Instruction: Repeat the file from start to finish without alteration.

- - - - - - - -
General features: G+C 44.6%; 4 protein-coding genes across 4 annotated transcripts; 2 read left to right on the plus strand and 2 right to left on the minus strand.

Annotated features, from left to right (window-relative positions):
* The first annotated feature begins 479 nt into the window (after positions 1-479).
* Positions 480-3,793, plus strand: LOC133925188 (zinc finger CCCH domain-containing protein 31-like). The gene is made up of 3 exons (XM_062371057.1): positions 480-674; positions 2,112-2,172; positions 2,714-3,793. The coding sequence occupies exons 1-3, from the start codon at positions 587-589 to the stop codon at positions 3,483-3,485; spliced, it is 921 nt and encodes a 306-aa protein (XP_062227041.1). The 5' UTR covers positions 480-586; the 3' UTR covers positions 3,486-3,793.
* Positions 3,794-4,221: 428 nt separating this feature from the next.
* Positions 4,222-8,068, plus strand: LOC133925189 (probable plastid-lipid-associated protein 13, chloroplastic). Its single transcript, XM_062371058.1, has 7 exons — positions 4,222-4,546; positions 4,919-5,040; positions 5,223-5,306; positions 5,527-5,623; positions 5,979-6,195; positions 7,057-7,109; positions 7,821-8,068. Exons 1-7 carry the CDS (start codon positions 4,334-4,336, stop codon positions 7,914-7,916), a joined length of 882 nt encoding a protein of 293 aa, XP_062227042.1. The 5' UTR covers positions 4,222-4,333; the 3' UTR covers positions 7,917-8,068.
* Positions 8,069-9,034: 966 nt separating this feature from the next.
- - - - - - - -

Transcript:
General features: G+C 44.6%; 4 protein-coding genes across 4 annotated transcripts; 2 read left to right on the plus strand and 2 right to left on the minus strand.

Annotated features, from left to right (window-relative positions):
* The first annotated feature begins 479 nt into the window (after positions 1-479).
* Positions 480-3,793, plus strand: LOC133925188 (zinc finger CCCH domain-containing protein 31-like). The gene is made up of 3 exons (XM_062371057.1): positions 480-674; positions 2,112-2,172; positions 2,714-3,793. The coding sequence occupies exons 1-3, from the start codon at positions 587-589 to the stop codon at positions 3,483-3,485; spliced, it is 921 nt and encodes a 306-aa protein (XP_062227041.1). The 5' UTR covers positions 480-586; the 3' UTR covers positions 3,486-3,793.
* Positions 3,794-4,221: 428 nt separating this feature from the next.
* Positions 4,222-8,068, plus strand: LOC133925189 (probable plastid-lipid-associated protein 13, chloroplastic). Its single transcript, XM_062371058.1, has 7 exons — positions 4,222-4,546; positions 4,919-5,040; positions 5,223-5,306; positions 5,527-5,623; positions 5,979-6,195; positions 7,057-7,109; positions 7,821-8,068. Exons 1-7 carry the CDS (start codon positions 4,334-4,336, stop codon positions 7,914-7,916), a joined length of 882 nt encoding a protein of 293 aa, XP_062227042.1. The 5' UTR covers positions 4,222-4,333; the 3' UTR covers positions 7,917-8,068.
* Positions 8,069-9,034: 966 nt separating this feature from the next.